Donnacha O'Brien was officially crowned Irish champion Flat jockey for the second time on the final day of the season at Naas.

The defending champion began the afternoon with a tally of 110 winners for the campaign - giving him an unassailable lead of seven over the 2017 champion jockey Colin Keane, who had a book of six rides.

It has been a titanic battle between the pair for much of the year - before O'Brien pulled clear in the final weeks - and they fittingly fought out a thrilling finish to the Irish Stallion Farms EBF Maiden on the last day.

Nobel Prize and Chiricahua were the 6-4 joint-favourites under O'Brien and Keane respectively, and it was the former who claimed top honours by just a head.

O'Brien's title race victory means he matches the feat of his older brother Joseph, who won back-to-back championships in in 2012 and 2013.

Yesterday, Joseph became the youngest trainer to saddle a Breeders' Cup winner when Iridessa stormed home in the Filly & Mare Turf at Santa Anita.

Donnacha O'Brien said: "It's a relief to win it and to have it over and done. It's head-frying (going for the jockeys' championship), and I don't know how lads like AP (McCoy) and Pat (Smullen) kept going for so many years. It drains you doing it one or two years, so I can only imagine what they went through.

"Colin (Keane) is someone I have the utmost respect for, and to ride over 100 winners in a season not riding for dad (Aidan O'Brien) or Joseph is incredible. It's a true test of how good he is.

"I have been getting unbelievable support from the Magnier, Smith and Tabor families - and I owe everything to them and dad. To be able to ride so many good horses is a real privilege.

"I'm going on holidays tomorrow morning, so I'm looking forward to that. Everyone seems to want me to retire, but we'll think about that on another day."

Joseph O'Brien yesterday became the youngest trainer to saddle a Breeders' Cup winner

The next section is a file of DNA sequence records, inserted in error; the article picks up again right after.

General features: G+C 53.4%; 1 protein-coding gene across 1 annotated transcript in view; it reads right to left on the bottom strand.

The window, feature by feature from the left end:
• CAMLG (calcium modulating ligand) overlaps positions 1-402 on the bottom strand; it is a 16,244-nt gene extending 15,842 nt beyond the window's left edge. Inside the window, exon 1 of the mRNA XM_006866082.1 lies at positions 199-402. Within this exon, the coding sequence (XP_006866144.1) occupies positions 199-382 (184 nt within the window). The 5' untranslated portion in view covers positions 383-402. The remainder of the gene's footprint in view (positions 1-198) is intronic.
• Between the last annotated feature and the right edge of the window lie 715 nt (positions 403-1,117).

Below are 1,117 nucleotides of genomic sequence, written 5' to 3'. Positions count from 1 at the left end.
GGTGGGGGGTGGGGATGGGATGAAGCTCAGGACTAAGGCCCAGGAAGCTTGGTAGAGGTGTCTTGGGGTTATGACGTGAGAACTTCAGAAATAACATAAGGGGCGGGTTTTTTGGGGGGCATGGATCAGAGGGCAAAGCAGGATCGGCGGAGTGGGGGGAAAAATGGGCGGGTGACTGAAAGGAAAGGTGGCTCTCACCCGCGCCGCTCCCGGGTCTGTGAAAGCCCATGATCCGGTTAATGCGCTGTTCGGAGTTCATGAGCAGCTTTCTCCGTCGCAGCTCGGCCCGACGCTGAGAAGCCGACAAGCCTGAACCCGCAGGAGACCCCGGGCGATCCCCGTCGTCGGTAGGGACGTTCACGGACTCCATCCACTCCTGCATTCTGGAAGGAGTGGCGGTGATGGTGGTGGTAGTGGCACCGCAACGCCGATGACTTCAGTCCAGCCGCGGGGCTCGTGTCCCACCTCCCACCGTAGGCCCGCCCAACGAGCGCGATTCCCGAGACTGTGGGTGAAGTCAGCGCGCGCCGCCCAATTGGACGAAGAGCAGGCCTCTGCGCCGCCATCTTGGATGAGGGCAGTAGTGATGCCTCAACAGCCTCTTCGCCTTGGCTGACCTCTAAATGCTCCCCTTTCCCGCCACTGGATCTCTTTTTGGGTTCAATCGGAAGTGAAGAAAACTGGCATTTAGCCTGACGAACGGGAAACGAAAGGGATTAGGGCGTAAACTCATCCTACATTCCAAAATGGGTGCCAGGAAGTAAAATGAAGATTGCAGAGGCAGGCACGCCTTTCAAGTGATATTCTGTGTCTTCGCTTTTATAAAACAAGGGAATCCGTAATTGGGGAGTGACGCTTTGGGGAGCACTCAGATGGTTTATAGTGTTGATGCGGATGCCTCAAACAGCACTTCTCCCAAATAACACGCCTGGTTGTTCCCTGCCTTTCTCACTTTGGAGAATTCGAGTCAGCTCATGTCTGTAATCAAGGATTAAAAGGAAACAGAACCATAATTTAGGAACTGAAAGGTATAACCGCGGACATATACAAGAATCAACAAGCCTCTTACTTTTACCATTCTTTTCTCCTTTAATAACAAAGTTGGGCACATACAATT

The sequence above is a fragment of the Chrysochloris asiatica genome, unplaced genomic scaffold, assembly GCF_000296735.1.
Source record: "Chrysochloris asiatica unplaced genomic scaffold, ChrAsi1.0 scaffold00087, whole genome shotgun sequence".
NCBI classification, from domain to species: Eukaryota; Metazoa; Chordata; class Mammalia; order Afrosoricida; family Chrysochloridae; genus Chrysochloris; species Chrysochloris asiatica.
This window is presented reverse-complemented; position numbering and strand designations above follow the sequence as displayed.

While O'Brien already had his championship sewn up before the final day, there was a thrilling climax in the race to be crowned champion apprentice - with Oisin Orr riding a double to ensure he shared the spoils with Andrew Slattery.

Slattery led Orr by 43 winners to 41 at start of play - and Orr came mighty close to closing the gap to one in the opening six-furlong maiden when beaten just a nose on Dermot Weld's Soul Seeker.

However, Orr did strike gold in the following five-furlong handicap on Eddie Lynam's 13-2 favourite Tide Of Time - and then drew level for a share of the title in the concluding P And T Stapleton Ltd Sobac Soil Maiden, with victory aboard the Weld-trained Maria Christina (9-2).

Orr was claiming the title for the second time, having also been champion apprentice in 2017.

He said: "I rode her (Maria Christina) in a schooling race the other day, and she went fairly well, so I had good confidence coming in here.

"You just have to keep going after results like the one in the first race. It was going to be a great season no matter what and it's the most winners I've had in a year. It was nice to get that one in the last race."

Weld added: "I was delighted that they both tied for it. Andy has ridden plenty of big winners for me, but I really wanted Oisin to tie with him.

"The standard of young riders we have in Ireland at the moment is superb."

Aidan O'Brien - father of Joseph and Donnacha - was confirmed as Ireland's champion Flat trainer for a remarkable 22nd time.

The master of Ballydoyle first claimed the title in 1997 - and while Dermot Weld reclaimed the crown the following year, O'Brien has been champion trainer in every season since 1999.

This time, he has trained 118 winners for almost €7.8m in prize money.